posted by stray thoughts at 2:59 PM on February 26, 2011

Response by poster: I love the comments. Mrs. Tallguy and I talked to the daughter today. She is embarrassed, but as many of you mentioned above, she was barely even aware she was doing it. I wouldn't have even known to have asked that question. Just asking it seemed to make it easier for her to talk about it since we seemed to "get it." Before whenever we talked we got lots of nervous evasions and efforts to quickly change the topic. Now that she was engaged in the conversation we talked with her about maybe trying to choose a different things to fidget with, like a bracelet or hair, as some of you have suggested.

A few of you have advocated not trying to make too big of a deal of it. That was our first approach but nothing was improving and the number of open sores was increasing each week. Both me and my wife have nervous tics and I am hoping we can simply encourage my daughter to move on to a less invasive one. I appreciate the advice.
posted by Tallguy at 4:16 PM on February 26, 2011

i am also a picker, and i always have been. i also twirl my hair. please don't punish your daughter for picking. i worry that asking her to wash her hands each time would simply change the compulsive behavior to hand-washing.
posted by woodvine at 4:39 PM on February 26, 2011 [1 favorite]

I think that diversion is a good idea (but note that IANAD, etc). Our daughter chews her nails, but we keep a pack of bubble gum handy and so whenever I see her hands creeping up to her mouth, I pop in another stick of gum until her mouth is so full that she can't even put her fingernails in there. The chewing and smacking and popping is pretty annoying, but not as annoying as the bloody fingerprints all over the car.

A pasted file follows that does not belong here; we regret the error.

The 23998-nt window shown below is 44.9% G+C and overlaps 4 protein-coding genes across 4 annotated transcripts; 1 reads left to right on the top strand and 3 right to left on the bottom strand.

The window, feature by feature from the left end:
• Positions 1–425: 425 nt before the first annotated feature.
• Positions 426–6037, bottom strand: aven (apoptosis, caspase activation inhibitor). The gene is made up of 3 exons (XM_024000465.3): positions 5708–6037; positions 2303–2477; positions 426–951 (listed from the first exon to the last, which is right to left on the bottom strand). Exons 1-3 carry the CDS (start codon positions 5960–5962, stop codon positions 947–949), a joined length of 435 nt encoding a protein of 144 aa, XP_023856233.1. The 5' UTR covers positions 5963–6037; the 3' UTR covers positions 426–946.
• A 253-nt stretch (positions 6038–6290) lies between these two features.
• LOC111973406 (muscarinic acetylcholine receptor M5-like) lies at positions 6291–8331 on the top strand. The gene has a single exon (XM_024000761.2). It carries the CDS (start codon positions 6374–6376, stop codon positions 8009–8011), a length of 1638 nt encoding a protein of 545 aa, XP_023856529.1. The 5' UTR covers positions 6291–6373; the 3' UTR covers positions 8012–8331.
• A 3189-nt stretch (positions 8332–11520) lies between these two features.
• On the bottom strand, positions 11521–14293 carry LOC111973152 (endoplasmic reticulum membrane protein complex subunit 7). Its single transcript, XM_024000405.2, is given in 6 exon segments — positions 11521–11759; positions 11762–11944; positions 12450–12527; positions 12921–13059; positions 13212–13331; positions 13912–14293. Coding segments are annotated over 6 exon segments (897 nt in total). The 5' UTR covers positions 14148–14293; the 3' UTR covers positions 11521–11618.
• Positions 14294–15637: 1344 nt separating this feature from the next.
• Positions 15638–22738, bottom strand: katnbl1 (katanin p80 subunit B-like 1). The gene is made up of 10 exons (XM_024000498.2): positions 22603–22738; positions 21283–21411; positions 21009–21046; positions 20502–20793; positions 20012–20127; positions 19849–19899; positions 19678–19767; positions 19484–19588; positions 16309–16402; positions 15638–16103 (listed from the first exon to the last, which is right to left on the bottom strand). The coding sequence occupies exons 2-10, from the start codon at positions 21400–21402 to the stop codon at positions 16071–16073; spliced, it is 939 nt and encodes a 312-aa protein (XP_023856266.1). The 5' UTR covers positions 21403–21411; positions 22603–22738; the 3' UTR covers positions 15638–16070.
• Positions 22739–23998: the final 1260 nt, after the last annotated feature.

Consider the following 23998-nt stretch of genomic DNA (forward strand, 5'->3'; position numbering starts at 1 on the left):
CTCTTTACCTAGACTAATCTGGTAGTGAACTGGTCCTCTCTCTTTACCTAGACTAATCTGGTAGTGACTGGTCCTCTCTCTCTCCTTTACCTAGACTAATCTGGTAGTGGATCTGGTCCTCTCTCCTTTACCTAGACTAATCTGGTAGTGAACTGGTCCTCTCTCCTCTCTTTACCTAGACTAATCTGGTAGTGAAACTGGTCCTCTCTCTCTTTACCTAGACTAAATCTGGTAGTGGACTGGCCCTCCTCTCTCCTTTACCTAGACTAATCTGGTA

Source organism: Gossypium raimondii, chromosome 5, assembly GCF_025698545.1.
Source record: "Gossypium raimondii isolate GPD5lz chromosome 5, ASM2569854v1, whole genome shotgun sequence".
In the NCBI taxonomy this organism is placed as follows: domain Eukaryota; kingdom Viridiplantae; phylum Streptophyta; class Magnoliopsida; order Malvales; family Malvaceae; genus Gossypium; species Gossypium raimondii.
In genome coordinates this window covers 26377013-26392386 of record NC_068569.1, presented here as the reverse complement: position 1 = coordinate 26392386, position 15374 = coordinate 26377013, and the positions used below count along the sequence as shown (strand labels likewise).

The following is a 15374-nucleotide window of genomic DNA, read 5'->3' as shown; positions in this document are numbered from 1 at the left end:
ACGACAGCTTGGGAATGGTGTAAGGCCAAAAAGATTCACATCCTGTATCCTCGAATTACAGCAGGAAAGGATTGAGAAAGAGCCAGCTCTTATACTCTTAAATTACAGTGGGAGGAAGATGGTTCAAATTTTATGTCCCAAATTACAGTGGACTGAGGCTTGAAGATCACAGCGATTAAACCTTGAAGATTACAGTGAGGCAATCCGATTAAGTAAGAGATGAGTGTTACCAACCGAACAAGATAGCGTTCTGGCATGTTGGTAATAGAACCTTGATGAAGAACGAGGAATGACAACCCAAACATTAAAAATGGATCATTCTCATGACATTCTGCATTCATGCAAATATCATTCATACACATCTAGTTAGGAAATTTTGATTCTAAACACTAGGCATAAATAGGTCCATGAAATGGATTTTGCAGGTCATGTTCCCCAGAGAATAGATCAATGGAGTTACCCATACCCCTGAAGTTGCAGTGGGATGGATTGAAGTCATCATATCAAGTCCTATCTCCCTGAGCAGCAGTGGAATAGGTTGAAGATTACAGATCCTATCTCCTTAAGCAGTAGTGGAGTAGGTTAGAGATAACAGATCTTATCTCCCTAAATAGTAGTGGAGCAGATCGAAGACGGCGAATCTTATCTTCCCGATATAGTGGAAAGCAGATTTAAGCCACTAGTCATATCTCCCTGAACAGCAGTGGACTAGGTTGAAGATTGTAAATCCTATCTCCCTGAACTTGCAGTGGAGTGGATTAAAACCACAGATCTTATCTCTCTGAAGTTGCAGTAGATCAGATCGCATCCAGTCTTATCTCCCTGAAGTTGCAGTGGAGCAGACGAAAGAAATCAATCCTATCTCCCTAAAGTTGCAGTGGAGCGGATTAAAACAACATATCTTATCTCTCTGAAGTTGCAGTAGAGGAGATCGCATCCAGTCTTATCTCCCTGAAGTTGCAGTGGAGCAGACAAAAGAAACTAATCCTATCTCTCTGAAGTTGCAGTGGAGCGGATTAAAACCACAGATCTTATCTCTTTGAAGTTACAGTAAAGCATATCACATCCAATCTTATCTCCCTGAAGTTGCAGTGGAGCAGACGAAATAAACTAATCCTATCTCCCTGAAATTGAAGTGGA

posted by math at 4:40 PM on February 26, 2011

My friend's son is a picker, too. He had to be in the hospital for an additional two weeks recently because he had just undergone spinal surgery, picked the scab open (it only took him about an hour, while his mother was asleep next to him), leaked spinal fluid, and had to go back to surgery to fix it. And then they had to tape him up like he had broken ribs to keep him from doing it again. It's a complusion for him, which it may not be for your daughter. It sounds like it's not because she doesn't realize she's doing it.

You may need to keep her hands really busy until she heals or until she recognizes that she's picking. Good luck!
posted by cooker girl at 5:13 AM on February 28, 2011

Running around and exercise lessen the need for fidgeting and picking.
posted by serena15221 at 9:51 PM on February 28, 2011

Response by poster: I wanted to finish up this thread with a thanks to all of you. Talking with her and giving her alternatives definitely helped in this case. After our conversations she went a few days without picking, then "relapsed", but has not picked her face scabs now for a few weeks.
posted by Tallguy at 12:33 PM on March 28, 2011